“She’s not afraid she’ll be fired for telling the world she’s lesbian.” She was not afraid to insist that, “We in the LGBT community contribute a lot to the city that goes totally unseen and recognized.” You have to remember by that time Nancy had reason to be afraid for she had been discharged from the Canadian Military for being a lesbian and had also had the courage to refuse to cooperate in the naming of lesbians and gay men in a military investigation.

For four decades, Nancy Miller has been advocating for social justice, human rights and reproductive choice. In addition to being involved with CLAGPAG, she has been an organizer of Take Back the Night marches, served as a board member for the Calgary and Alberta Status of Women Action Committees, Women Looking Forward, The Lesbian Information Line (co-founder), Planned Parenthood Alberta and the Calgary Sexual Health Centre (formerly CBCA). A proud feminist, today Nancy provides strategic communications, writing and video production services to progressive candidates, non-profits and small businesses.

Like Nancy, Richard Gregory was not only critical to developing Pride he was, in addition to being a leader at CLAGPAG, an Aids Calgary volunteer as well as board member, and in 1989 organized the Aids Quilt project’s visit to Calgary.

In 1995 he ran for council in ward 8 as the first out gay man in Calgary to run for political office. He was at that time also chair of the advisory committee of the social services program at Mount Royal College.

During those years he was also a committee member of the OXFAM-Canada Human Rights Initiative Project and worked for the Boys and Girls Club of Calgary.  Today he is the president of Alberta College of Social Workers Council. And is the department chair of the health and human services program at Medicine Hat College.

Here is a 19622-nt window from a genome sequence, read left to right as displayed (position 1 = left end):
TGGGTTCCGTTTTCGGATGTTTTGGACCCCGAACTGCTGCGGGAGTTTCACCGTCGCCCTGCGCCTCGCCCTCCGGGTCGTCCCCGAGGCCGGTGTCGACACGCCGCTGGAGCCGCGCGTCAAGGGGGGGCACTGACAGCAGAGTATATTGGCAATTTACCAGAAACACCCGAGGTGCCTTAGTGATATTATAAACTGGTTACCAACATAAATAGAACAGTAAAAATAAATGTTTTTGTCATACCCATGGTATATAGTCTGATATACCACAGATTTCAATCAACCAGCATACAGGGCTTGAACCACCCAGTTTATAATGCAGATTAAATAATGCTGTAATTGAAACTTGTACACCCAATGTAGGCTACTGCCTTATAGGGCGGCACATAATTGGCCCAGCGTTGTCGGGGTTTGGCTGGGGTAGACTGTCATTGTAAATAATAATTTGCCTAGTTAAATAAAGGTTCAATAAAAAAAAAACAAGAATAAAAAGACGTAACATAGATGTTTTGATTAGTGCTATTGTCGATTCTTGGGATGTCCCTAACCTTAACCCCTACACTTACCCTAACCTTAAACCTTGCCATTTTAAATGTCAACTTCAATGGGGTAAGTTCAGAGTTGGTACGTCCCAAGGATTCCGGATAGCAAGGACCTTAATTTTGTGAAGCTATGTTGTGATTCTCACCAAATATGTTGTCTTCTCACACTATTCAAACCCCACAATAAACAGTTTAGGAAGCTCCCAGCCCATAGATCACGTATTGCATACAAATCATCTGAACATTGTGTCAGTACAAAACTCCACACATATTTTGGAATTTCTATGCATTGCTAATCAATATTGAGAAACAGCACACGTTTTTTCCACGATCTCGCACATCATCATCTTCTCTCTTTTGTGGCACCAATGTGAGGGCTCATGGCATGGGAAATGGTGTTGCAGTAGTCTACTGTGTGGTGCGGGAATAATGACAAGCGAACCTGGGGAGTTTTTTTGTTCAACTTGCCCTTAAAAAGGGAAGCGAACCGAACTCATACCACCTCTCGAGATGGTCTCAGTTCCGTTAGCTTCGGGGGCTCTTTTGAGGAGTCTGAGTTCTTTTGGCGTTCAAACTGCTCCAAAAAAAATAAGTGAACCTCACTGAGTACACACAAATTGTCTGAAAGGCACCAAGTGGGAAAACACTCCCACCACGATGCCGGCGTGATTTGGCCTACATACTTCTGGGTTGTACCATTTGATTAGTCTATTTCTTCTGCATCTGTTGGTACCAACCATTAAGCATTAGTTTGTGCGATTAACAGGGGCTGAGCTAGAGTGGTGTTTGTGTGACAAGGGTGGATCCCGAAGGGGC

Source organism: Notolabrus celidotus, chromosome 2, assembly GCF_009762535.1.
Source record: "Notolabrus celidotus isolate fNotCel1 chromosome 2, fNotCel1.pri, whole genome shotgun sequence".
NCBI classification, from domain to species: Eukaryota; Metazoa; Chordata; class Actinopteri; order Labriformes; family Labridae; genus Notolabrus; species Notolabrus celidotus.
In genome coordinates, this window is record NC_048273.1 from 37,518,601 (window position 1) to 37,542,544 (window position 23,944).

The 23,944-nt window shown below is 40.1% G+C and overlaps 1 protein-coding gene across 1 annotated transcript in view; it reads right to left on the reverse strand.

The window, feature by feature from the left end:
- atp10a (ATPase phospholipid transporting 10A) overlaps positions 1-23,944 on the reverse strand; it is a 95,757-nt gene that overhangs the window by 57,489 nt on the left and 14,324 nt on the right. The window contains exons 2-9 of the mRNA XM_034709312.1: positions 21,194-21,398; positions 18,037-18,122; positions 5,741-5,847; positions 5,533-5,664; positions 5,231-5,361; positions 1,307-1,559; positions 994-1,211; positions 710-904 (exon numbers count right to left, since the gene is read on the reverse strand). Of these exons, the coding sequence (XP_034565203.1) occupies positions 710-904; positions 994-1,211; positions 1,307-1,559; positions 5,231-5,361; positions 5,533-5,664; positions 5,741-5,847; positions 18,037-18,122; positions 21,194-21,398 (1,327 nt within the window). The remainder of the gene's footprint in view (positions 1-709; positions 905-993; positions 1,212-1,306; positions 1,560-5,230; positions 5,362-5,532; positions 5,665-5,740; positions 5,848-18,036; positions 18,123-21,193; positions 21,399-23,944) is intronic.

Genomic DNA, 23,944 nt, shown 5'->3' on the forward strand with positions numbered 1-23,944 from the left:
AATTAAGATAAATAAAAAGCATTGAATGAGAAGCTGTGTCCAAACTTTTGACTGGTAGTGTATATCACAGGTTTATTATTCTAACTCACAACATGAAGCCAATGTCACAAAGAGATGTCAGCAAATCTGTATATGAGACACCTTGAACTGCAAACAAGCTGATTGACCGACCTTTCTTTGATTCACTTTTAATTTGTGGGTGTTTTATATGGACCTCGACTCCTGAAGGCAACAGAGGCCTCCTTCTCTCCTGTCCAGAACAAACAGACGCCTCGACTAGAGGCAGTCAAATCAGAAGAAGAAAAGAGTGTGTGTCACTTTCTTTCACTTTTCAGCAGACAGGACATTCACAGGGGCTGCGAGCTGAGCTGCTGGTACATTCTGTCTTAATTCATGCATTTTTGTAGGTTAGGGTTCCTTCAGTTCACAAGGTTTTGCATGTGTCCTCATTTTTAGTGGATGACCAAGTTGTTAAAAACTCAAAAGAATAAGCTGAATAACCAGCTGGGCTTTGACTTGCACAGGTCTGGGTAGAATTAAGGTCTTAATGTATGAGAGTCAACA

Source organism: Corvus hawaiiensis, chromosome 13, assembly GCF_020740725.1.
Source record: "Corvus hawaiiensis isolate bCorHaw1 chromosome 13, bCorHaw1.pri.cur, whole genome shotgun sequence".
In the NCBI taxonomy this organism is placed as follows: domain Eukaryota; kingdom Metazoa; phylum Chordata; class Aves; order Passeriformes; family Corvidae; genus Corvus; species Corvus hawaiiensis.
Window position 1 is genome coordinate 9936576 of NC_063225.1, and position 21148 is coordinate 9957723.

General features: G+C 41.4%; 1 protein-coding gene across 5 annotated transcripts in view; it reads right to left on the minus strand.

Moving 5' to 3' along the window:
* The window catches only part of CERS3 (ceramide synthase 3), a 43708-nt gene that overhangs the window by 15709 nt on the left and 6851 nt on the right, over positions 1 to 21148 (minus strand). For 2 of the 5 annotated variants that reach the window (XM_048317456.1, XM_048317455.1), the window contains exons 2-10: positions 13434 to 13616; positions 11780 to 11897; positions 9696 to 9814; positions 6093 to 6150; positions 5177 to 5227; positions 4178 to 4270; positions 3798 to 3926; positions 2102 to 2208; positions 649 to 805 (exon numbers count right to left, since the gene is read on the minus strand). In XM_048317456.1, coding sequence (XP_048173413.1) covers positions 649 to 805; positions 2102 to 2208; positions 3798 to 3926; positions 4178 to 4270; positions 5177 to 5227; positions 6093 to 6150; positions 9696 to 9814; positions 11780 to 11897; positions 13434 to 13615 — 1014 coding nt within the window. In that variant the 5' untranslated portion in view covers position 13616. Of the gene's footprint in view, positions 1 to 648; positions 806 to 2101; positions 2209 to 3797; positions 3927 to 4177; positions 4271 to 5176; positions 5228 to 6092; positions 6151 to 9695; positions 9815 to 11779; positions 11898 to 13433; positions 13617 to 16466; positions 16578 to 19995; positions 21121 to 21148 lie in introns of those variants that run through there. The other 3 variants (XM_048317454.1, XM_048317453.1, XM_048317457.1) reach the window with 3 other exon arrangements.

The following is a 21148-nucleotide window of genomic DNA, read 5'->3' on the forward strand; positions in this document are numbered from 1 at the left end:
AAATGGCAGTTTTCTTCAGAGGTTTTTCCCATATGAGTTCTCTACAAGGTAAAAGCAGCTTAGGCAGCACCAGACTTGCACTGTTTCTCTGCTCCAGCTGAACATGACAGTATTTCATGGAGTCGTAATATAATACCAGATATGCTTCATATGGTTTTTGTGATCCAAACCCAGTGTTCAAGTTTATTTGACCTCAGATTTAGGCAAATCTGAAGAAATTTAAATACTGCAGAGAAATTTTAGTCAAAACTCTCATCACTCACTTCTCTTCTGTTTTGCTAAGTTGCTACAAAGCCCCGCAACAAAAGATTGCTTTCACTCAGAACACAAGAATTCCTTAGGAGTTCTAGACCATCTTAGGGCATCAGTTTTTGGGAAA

I want to close with something which Richard Gregory wrote for CLUE Magazine in 1994. He reported in the month of October that he went to an open house held by MLA Mark Hlady of Calgary Mountainview, given that there weren’t many people in attendance he spent a half an hour with a clearly extremely homophobic MLA, who even believed Alberta should opt out of the Canadian Charter of Human Rights and Freedoms in order to avoid giving the LGBT community equal rights.

Richard quizzed him about his understanding of the charter, of the bible, its connection to human rights, the rights of LGBT citizens. I could only think the MLA must have been very happy when someone else finally showed up to take their turn. That month he also attended a conference on human rights in Alberta, and I will quote his take away message from the conference:

“I suggest we go to town hall meetings, confront them in their own territory, be really clear on what we want. There is no time like the present to demand equal rights in this province. Each voice must stand and be heard. I guarantee that if only half the gays and lesbians and members of the transgender communities in Alberta wrote a letter to the Premier – rights would be extended to us. Many people state they are not political – this is not about being political – it is about being equal and being treated as such. Don’t expect someone else to do it.”

Richard Gregory and Nancy Miller did not expect someone else to do it, they did it, and are still doing it and we are all the better for it and that is why they are our Heroes. Please join me in paying tribute to this amazing duo – they make us proud!”

{GS}